Liverpool must keep identity
If it is only about identity then the battle is lost the moment Liverpool leave Anfield. Nothing erected in their name on Stanley Park can assume instantly iconic status, no matter if there is still a Kop end or how emotively the pre-match anthems are sung.
So it would not be a ground sharing scheme with Everton that would strip Liverpool Football Club of its spirit. It is no coincidence that Middlesbrough remains the only club to move home and win a major prize in football's modern era (and it hasn't exactly been beer and skittles at the Riverside since, either).
Everyone admires the Emirates Stadium, but Arsenal are without a trophy since leaving Highbury, while Pride Park, Derby, and the Walkers Stadium, Leicester, are firmly established as first-class, but second tier locations. Nobody fears the trip to Southampton since they departed The Dell.
This is not to argue entirely against Liverpool's stadium upgrade, more to suggest partnership with Everton is not the biggest problem. If anything, sharing may be better than suffering alone.
A strong civic identity and a design idea as ingenious as the one introduced in Munich – where the new Allianz Arena glows red for Bayern Munich home matches and blue for games involving Munich 1860 – could be preferred to expensive isolation.
If Liverpool end up in one of those generic 60,000 capacity corporate money traps that are springing up across Europe, they will have surrendered their identity more surely than if they join forces with Everton, in a dazzling new home that says something about what football means to the city.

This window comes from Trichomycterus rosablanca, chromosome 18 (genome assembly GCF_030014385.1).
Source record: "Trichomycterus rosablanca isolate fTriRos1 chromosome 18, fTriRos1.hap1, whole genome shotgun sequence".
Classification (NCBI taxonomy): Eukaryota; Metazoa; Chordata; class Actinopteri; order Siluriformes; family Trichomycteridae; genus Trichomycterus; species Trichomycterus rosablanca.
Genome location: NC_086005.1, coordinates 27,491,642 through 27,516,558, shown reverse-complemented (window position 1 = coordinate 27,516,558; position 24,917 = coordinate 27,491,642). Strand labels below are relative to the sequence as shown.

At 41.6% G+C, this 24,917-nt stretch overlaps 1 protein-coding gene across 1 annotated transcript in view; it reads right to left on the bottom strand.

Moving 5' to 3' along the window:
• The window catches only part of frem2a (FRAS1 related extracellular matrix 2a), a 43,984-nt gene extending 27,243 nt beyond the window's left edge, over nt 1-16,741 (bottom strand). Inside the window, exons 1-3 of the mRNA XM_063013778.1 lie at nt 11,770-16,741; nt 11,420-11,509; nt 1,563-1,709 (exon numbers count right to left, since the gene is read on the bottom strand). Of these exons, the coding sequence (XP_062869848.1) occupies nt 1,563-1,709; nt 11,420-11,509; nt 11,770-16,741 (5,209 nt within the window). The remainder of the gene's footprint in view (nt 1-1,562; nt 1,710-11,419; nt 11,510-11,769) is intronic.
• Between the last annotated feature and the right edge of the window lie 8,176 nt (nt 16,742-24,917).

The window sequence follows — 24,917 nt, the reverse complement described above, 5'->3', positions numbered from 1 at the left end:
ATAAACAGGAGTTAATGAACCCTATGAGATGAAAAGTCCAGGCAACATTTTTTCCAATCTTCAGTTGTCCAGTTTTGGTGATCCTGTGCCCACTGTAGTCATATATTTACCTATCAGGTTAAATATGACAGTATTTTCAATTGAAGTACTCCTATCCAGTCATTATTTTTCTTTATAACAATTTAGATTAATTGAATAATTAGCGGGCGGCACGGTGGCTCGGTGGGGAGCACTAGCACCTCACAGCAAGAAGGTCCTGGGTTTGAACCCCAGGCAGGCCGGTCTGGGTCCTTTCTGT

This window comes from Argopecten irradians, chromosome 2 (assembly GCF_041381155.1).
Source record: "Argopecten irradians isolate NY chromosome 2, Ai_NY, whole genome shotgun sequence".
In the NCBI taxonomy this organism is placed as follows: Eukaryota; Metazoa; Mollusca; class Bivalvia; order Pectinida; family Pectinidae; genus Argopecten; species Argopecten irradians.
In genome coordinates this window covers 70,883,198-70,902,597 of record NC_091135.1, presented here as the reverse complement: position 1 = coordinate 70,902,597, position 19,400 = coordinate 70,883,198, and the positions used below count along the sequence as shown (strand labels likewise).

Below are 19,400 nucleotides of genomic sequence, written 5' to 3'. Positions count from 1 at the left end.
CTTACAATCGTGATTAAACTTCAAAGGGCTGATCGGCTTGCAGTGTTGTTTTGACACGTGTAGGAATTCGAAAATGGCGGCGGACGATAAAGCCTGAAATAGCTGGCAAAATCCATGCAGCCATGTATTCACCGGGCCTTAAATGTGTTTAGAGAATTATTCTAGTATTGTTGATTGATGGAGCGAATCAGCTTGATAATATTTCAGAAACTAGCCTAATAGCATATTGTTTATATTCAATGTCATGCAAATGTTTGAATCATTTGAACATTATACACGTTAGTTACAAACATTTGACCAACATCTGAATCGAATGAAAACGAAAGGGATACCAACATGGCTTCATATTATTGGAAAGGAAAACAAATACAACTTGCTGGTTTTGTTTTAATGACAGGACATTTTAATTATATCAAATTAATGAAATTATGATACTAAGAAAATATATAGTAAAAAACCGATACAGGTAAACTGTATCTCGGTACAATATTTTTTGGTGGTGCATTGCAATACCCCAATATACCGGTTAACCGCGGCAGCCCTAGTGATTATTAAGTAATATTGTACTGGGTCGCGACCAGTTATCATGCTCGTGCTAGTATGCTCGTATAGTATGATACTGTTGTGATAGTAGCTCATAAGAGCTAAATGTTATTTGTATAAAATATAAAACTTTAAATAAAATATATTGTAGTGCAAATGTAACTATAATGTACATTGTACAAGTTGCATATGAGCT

When Manchester United played Bayern Munich in the Champions League last season, there was no noticeable loss in atmosphere caused by a rival Munich side occupying the stadium for a previous match. It was, raucously and defiantly, Bayern Munich's property that night, rocking to its shiny red rafters.
The odd disgruntled Bavarian might say that he preferred the old Olympiastadion, with its bizarre Bedouin tent roof and the pitch distant inside a running track, but that will be because he watched some of Munich's greatest triumphs there. It is the history, the shared memories that give a place its character, and this takes decades to evolve. Excluding Everton will not make those moments arrive any quicker if Liverpool leave Anfield. The old ground will always be where King Kenny played – and could he play – and the new place won't.
Sometimes harsher realities take over. If Tottenham Hotspur wanted to share the Olympic Stadium with West Ham United, rather than compete to be the sole football tenants, many objections to their presence would be withdrawn. In the present climate, economic viability is paramount. The reason ground-sharing on Merseyside is supported by many is that both Liverpool clubs are in such a parlous state.
New England Sports Ventures, among the proposed new owners of Liverpool, have a record of embracing the past – they upgraded Fenway Park for the Boston Red Sox, rather than decamp – and may look at what can be done around Anfield instead. This remains the best of both worlds. Liverpool need to increase capacity as cost-effectively as possible, but their history is unique. What makes least sense is to surrender the past and wind up with a huge debt anyway. The worst laid plan is to move and go it alone.